The Nationals believe they got a first-round steal (No. 22 overall) this year in Cade Cavalli, who spent the early part of his college career playing both ways at Oklahoma before moving to the mound full-time as a junior and becoming one of the nation’s top pitching prospects. The organization’s only 2020 Draft pick to make the Fredericksburg squad this summer, the 22-year-old right-hander made an indelible impression on Nationals officials with his blend of physicality, stuff and projection.

“His advanced feel for pitching shows how cerebral he is out there, attacking hitters with four potentially plus pitches on a given day. He’s a physical guy with a power arm who’s learning how to pitch,” Scialabba said.

Cavalli showcased a 95-98 mph fastball along with his usual power curveball, which registered between 82-85 mph, at Fredericksburg. Yet, it was the developmental gains that the 6-foot-4, 226-pounder made with his slider and changeup that excited Washington officials the most. 

“He’s able to throw his slider as a chase pitch, with control and consistency that improved during camp,” said Scialabba. “His changeup might be his best pitch when he’s on -- he’s really learned to tunnel it well.”

Pleasant developments
The Nationals made Yasel Antuna (No. 12) their top target in the 2016-17 international period, signing the Dominican infielder for $3.9 million -- a franchise record for an international amateur. But Antuna struggled with the move up to full-season ball as an 18-year-old in ’18, and he ultimately required season-ending Tommy John surgery in August. When he finally returned to action in June 2019 in the Rookie-level Gulf Coast League, Antuna experienced leg injuries that limited him to only three games. But the Nationals never lost faith in Antuna, with club officials continually pegging the switch-hitter as one the organization’s top offensive prospects.    

“We’re thrilled with where he’s at offensively,” said Scialabba. “It’s plus bat speed and a nearly identical short, compact swing from both sides of the plate. He probably received close to 400 plate appearances, averaging maybe 10 at-bats per day, and got to face both power-armed pitchers and guys with really good breaking stuff.” 

Matt Cronin (No. 10) was Washington’s fourth-round pick in 2019, following a junior season at Arkansas in which he posted 12 saves and a 1.86 ERA while averaging 13.0 strikeouts per nine. The 6-foot-2 left-hander encored with an excellent pro debut at Class A Hagerstown -- 0.82 ERA with 41 strikeouts across 22 innings -- and made even greater strides this summer at the club’s alternate training site.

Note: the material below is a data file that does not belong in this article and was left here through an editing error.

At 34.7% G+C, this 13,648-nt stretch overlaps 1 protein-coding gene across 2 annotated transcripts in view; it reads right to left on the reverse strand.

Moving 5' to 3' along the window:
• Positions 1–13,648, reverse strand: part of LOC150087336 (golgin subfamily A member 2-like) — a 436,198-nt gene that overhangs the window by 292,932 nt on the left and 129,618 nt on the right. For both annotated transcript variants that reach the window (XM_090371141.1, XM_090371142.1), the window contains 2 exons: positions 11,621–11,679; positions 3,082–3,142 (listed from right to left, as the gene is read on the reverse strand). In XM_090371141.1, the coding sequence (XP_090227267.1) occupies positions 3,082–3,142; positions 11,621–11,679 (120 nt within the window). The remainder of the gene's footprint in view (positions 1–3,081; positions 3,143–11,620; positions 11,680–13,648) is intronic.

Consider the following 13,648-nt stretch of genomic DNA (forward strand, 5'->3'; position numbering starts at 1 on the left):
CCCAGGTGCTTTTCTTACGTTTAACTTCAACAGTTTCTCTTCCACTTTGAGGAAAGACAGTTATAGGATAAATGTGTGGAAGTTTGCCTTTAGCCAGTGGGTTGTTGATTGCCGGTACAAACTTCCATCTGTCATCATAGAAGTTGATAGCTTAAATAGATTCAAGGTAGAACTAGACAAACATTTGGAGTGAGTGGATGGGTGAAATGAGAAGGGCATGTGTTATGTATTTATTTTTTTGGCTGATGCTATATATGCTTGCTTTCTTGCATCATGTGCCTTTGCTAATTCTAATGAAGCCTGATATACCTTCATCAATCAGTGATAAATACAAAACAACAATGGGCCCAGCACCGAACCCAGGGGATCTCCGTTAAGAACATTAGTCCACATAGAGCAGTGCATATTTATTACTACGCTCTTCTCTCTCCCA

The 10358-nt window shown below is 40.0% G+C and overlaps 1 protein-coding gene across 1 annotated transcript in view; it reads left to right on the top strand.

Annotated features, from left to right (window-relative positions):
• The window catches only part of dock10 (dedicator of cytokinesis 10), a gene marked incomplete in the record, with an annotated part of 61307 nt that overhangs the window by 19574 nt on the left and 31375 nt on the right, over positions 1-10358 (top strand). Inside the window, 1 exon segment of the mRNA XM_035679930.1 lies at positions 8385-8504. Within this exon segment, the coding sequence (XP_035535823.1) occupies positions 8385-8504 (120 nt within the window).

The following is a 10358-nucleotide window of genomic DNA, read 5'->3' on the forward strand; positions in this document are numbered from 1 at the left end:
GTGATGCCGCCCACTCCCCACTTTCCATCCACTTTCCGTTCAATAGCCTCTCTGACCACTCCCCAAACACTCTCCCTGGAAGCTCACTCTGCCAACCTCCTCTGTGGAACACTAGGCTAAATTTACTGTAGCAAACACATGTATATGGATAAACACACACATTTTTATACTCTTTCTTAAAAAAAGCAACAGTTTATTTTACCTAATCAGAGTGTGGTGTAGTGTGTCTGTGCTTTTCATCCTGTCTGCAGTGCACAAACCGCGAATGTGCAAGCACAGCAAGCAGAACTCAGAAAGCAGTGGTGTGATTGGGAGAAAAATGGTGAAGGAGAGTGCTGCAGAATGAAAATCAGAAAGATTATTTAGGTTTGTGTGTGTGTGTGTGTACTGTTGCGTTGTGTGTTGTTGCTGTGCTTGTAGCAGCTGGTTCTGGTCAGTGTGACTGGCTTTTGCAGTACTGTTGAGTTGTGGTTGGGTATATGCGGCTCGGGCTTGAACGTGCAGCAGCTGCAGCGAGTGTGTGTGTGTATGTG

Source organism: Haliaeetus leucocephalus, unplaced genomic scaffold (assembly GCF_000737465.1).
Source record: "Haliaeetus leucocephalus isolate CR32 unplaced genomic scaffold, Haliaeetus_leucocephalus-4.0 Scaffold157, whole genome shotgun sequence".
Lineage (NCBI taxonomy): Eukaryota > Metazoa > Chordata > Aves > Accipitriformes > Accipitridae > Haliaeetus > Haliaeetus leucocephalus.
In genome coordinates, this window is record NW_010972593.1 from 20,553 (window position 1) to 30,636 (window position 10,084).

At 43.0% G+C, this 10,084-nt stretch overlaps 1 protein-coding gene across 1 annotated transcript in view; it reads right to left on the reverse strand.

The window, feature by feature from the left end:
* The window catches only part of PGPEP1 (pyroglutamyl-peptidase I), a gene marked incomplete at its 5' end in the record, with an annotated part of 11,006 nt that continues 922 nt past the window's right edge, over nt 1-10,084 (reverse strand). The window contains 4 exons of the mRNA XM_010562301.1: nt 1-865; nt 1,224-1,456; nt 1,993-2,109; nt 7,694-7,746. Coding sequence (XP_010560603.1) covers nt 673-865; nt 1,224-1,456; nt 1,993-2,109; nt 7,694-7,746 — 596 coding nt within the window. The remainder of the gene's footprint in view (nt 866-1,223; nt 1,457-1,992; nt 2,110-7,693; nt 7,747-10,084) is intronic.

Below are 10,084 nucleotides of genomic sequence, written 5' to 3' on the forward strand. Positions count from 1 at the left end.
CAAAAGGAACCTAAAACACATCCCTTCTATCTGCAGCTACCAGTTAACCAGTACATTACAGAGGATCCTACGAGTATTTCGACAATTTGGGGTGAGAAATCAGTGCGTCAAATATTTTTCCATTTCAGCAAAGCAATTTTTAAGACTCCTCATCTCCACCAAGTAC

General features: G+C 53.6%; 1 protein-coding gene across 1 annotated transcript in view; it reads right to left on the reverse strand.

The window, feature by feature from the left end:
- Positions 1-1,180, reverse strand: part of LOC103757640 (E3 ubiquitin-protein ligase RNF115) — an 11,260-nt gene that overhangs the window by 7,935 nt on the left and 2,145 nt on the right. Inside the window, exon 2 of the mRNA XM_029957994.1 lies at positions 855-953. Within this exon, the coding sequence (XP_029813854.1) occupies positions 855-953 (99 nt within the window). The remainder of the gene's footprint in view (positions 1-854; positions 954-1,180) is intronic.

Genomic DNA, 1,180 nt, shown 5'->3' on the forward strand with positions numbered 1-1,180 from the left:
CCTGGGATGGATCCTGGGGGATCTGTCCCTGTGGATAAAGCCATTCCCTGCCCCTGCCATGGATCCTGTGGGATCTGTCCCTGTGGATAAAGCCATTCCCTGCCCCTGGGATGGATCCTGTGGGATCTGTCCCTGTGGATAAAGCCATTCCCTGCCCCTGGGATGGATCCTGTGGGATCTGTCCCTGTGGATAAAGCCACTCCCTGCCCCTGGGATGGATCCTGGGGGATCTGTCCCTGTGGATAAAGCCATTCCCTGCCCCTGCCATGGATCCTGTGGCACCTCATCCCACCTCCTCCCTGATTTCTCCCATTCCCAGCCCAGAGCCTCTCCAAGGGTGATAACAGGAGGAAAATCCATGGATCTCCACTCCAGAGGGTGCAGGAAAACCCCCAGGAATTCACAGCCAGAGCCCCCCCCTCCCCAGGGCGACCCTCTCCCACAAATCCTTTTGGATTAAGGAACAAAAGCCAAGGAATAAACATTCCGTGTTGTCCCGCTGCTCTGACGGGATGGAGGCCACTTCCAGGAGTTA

“He’s fearless on the mound,” said Scialabba about the 23-year-old reliever. “He powers through the zone, working up and down with a fastball that registers at 93-96 mph, but plays up due to its late life. The curveball continues to be a wipeout pitch, but it’s really improved in terms of its action and consistency. Overall, Matt worked hard to improve his location, command and action on all his pitches.”

Tim Cate (No. 8), a second-round pick in 2018, was another southpaw who stood out this summer after an impressive first full season in which he led all qualified Nationals Minor League pitchers in strikeouts (139) and starts (26), while ranking second in ERA (3.07) and WHIP (1.14). Cate’s training was limited due to local pandemic-related restrictions prior to his arrival at Washington’s alternate training site, and as a result, it took the 23-year-old hurler some extra time to get up to speed. Even so, Cate never quite reached full strength during his time at Fredericksburg, which speaks to why the UConn product’s velocity was down a bit compared to his 2019 campaign. The Nationals still liked what they saw in Cate’s heater, though, and club officials continue to be impressed with the lefty’s advanced secondary arsenal.

“It’s never straight,” said Scialabba about Cate’s fastball, which sat in the upper 80s. “He should have his regular velocity back next season after a normal offseason and spring.

“The curveball is a true plus pitch that he can land in the zone or use to induce chases out of the zone against right- and left-handed hitters,” added Scialabba, “and the separation between his changeup and fastball really improved.”